Barrassos claim is essentially that New Centurys bankruptcy had the effect of breaking the chain of title to the two mortgages on his property, and as a result, the mortgages are either not owned by anyone, or their ownership is now so uncertain that the court should declare them to be void, so as not to constitute a cloud on the title to his property. The defendants claim that U.S. Bank holds good title to the first mortgage and that Deutsche Bank holds good title to the second mortgage, either by reason of the pre-bankruptcy or during-bankruptcy transfer of the mortgages into securitized instruments, by the post-bankruptcy assignments of the mortgages, or both. Additionally, the defendants argue that Barrasso should be estopped from denying the defendants ownership of the first mortgage by his having executed a loan modification agreement acknowledging LaSalle Bank, N.A., as trustee, as the holder of the first mortgage. For the reasons that follow, I hold that the defendants hold valid title to both the first and second mortgages, and that there is no basis for granting the relief sought by Barrasso.
A. Jurisdiction and Standing
This is a pre-foreclosure action brought to quiet title under G. L. c. 240, §§ 6-10. Unlike the try title statute, G. L. c. 240, §§ 1-5, as recently interpreted by our Supreme Judicial Court in Abate v. Fremont Investment & Loan, 470 Mass. 821 (2015), there is no jurisdictional requirement to plead record title and an adverse claim under section 6 of chapter 240. Instead, it shall be sufficient that [defendants] claim or may claim by purchase, descent or otherwise, some right, title, interest or estate in the land which is the subject of the action and that their claim depends upon the construction of a written instrument or cannot be met by the plaintiffs without the production of evidence. G. L. c. 240, § 6. The jurisdictional requirements of the quiet title statute are satisfied where there is uncertainty as to who holds a mortgage but no dispute as to the existence of that mortgage, because all that is required is that a defendant claim or may claim. . . some right, title, interest or estate in the land. . . Id. Here, that requirement is satisfied because U.S. Bank claims to hold a first mortgage on the property, and Deutsche Bank claims to hold a second mortgage on the property. This result is entirely consistent with Abate, supra, at 835, which notes, a property owner has other, and perhaps more suitable, remedies available to him or her. See, e.g., G. L. c. 231A, §§ 1-9 (declaratory judgment); G. L. c. 240, §§ 6-10 (action to quiet title)[.]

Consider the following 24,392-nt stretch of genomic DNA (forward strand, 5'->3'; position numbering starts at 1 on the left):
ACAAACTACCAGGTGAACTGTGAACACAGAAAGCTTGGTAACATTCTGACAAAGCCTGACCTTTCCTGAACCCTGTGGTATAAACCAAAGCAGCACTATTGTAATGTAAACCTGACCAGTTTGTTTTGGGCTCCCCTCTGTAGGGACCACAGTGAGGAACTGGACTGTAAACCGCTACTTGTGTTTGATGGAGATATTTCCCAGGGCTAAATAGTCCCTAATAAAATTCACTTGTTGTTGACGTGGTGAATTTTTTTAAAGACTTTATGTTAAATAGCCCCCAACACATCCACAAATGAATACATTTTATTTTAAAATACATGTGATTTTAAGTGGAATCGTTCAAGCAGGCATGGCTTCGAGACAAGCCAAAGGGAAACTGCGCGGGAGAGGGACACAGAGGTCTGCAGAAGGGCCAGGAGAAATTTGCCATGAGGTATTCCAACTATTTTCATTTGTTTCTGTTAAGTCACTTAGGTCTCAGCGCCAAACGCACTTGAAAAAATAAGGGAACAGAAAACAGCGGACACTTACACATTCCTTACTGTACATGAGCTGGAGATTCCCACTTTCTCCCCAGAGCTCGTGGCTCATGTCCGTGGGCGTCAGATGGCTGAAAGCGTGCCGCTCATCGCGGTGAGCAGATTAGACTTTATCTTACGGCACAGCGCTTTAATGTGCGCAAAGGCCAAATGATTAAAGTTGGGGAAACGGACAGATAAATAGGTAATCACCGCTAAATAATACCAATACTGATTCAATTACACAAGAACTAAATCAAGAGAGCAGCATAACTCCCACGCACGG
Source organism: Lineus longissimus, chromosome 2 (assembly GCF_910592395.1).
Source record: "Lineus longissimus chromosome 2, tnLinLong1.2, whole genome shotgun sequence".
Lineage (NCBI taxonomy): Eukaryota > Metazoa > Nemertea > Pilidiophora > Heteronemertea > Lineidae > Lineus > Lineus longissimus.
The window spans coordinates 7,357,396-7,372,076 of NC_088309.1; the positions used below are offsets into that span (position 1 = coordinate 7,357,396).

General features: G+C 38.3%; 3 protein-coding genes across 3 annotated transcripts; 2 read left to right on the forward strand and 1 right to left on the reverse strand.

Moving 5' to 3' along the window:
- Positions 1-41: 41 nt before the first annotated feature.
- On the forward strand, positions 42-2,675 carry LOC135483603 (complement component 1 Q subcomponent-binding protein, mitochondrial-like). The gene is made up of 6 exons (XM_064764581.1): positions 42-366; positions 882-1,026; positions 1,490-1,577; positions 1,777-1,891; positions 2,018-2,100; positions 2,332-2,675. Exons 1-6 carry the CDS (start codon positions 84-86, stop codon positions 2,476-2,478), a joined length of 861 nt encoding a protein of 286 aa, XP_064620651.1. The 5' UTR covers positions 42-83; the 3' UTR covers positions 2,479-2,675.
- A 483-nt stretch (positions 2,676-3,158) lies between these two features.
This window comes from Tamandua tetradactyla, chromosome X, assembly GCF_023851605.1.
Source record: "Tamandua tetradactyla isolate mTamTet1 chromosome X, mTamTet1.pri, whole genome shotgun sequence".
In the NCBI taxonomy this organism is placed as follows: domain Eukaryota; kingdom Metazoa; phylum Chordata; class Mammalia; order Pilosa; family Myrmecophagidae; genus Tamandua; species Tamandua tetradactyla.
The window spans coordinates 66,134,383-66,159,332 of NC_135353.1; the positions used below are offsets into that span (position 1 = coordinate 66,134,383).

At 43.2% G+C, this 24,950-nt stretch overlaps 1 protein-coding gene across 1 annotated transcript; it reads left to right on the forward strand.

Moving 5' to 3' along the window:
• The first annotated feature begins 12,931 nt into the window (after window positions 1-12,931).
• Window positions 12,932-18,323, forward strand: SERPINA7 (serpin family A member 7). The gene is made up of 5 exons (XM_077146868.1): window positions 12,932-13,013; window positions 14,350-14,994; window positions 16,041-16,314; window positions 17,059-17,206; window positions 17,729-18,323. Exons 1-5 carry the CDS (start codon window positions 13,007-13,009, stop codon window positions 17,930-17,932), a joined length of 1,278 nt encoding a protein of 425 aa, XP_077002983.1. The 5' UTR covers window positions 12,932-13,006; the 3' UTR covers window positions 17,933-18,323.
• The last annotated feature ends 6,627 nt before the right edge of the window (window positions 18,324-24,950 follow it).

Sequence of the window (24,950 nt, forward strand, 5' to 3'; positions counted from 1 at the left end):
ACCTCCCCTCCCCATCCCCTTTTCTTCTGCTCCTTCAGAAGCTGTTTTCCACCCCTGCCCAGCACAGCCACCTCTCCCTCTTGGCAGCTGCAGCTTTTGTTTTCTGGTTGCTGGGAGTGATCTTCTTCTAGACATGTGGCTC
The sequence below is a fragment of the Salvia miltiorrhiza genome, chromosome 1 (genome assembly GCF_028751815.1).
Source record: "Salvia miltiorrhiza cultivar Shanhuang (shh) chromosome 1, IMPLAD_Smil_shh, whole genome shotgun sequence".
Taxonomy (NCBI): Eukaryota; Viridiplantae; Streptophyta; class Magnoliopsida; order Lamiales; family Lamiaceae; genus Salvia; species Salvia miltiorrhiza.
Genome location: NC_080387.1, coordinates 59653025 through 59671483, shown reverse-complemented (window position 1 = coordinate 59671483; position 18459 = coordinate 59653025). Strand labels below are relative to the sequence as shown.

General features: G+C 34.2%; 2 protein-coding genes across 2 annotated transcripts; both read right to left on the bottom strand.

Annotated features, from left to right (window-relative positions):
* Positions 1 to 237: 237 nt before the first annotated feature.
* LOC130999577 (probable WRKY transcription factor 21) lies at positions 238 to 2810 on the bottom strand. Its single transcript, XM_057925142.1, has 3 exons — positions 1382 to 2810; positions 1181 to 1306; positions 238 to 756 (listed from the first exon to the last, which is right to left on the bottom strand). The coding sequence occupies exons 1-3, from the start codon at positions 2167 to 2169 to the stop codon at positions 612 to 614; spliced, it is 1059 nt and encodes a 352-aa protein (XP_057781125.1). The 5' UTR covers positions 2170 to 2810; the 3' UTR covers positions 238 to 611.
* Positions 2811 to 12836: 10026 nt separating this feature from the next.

In a pre-foreclosure quiet title action, a mortgagor has standing to challenge a foreclosing entitys status qua mortgagee. This may, in certain instances, require challenging the validity of an assignment that purports to transfer the mortgage to a successor mortgagee. Culhane v. Aurora Loan Servs., 708 F.3d 282, 292 (1st Cir. 2013). This right, however, extends only to a mortgagors challenge to an assignment asserting that it is void. Sullivan v. Kondaur Capital, 85 Mass. App. Ct. 202 , 206 n. 7 (2014) (Kondaur Capital). This is because [a] deficiency in an assignment that makes it merely voidable at the election of one party or the other would not automatically invalidate the title of a foreclosing mortgagee, and accordingly would not render void a foreclosure sale conducted by the assignee or its successors in interest. Id. In contrast, where the foreclosing entity has established that it validly holds the mortgage, a mortgagor in default has no legally cognizable stake in whether there otherwise might be latent defects in the assignment process. Bank of New York Mellon Corp. v. Wain, 85 Mass. App. Ct. 498 , 503 (2014) (Wain).